:: duquoin.com | The Life of Helen Keller ::
The Life of Helen Keller
Teacher Anne Sullivan (left) portrayed by 3rd grader Timbra Mansfield with Helen
Keller (center), portrayed by Abigail Vancil and other members of the cast.
(JOHN H. CROESSMAN PHOTO)
DU QUOIN – The lives of Louis Braille, inventor of the braille system of reading and writing for the blind, and Helen Keller–immortalized in the time-honored play, “The Miracle Worker”, were brought to life for parents and friends of third graders at the Du Quoin Elementary School Friday.
An hour-long program authored by instructor Donna Davison and created by the students themselves was nothing short of inspiring.
The program began with a sign language presentation by students Gabrielle Alvarado, Carlie Daffron, Maggie Harris, Joshua Higgerson and Michelle VanZandt who spelled out “Welcome to Our Play” in sign language.
There was a section called the “Wax Museum” where biographies of the important characters in Helen Keller’s life were read by students Brittany Tudor, Hannah Marek, Alaina Caldwell, Antonio Aguiniga and Collin White.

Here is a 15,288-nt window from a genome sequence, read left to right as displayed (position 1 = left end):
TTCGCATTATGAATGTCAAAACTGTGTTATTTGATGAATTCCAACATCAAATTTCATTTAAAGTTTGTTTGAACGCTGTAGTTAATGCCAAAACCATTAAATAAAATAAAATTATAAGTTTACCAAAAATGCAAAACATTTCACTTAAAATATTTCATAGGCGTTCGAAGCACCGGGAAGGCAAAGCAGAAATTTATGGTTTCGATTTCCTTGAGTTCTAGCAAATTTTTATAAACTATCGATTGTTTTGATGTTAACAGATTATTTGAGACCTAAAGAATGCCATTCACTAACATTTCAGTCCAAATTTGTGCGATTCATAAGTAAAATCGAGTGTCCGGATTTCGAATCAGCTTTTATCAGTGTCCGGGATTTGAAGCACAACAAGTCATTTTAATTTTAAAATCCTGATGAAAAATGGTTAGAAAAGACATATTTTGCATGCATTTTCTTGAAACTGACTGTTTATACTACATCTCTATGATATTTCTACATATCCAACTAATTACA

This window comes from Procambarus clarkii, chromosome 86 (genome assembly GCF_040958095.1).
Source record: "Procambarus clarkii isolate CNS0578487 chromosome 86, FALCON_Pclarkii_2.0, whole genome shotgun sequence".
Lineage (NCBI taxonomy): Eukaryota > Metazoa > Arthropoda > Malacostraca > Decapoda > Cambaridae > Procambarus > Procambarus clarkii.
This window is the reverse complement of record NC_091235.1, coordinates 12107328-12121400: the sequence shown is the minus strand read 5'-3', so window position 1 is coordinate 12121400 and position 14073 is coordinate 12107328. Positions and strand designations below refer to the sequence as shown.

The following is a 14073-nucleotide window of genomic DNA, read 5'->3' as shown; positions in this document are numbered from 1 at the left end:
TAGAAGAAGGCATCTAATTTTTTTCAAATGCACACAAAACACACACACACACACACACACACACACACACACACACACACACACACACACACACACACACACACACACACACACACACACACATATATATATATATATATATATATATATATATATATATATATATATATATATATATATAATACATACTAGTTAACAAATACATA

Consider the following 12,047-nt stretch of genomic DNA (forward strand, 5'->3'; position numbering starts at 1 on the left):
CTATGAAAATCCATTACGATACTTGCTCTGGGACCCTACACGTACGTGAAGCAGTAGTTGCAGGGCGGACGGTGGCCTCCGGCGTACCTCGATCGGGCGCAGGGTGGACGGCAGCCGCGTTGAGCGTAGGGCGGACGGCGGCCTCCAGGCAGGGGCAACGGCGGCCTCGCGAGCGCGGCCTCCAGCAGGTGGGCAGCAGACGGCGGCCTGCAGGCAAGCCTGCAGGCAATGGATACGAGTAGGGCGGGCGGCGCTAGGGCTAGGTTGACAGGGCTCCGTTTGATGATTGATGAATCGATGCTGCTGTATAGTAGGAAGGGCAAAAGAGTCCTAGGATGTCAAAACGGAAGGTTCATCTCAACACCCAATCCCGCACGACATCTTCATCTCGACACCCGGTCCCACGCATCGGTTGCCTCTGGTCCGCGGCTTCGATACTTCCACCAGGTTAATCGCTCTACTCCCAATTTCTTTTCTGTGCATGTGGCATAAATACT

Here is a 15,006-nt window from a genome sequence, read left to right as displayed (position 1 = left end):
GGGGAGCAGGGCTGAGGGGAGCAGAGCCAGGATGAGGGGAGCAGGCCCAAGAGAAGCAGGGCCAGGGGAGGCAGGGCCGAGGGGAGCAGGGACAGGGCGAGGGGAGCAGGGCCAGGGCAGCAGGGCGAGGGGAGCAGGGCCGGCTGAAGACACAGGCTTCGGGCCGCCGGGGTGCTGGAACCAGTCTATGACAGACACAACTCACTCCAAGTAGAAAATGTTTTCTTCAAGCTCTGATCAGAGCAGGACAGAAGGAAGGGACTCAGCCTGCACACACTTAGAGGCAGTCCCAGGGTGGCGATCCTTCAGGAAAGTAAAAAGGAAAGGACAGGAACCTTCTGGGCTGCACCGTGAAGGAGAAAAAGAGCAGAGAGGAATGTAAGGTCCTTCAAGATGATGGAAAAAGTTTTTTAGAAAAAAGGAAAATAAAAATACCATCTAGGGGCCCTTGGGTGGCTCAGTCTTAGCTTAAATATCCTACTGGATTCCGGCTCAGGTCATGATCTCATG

Students Tucker Kuhnert, Aiden Porter and Morgan Nelson then explained how the Braille system of six raised dots allows the blind to read and write.
Louis Braille (January 4, 1809 – January 6, 1852) was the inventor of braille. Braille is read by passing the fingers over characters made up of an arrangement of one to six embossed points. He was also blind.
Braille was born near Paris, but he spent most of his childhood in Lisle. His father, Simon-René Braille, was a harness and saddle maker. At the age of three, Braille injured his left eye with a stitching awl from his father’s bedroom. This destroyed his left eye, and sympathetic ophthalmia may have led to loss of vision in his right – he was completely blind by age six.
At the age of ten, Braille earned a scholarship to the Institution Royale des Jeunes Aveugles in Paris, one of the first of its kind in the world. The scholarship was his ticket out of the usual fate for the blind, begging for money on the streets of Paris. Braille became a talented cellist and organist in his time at the school, playing the organ for churches all over the country of France. Continue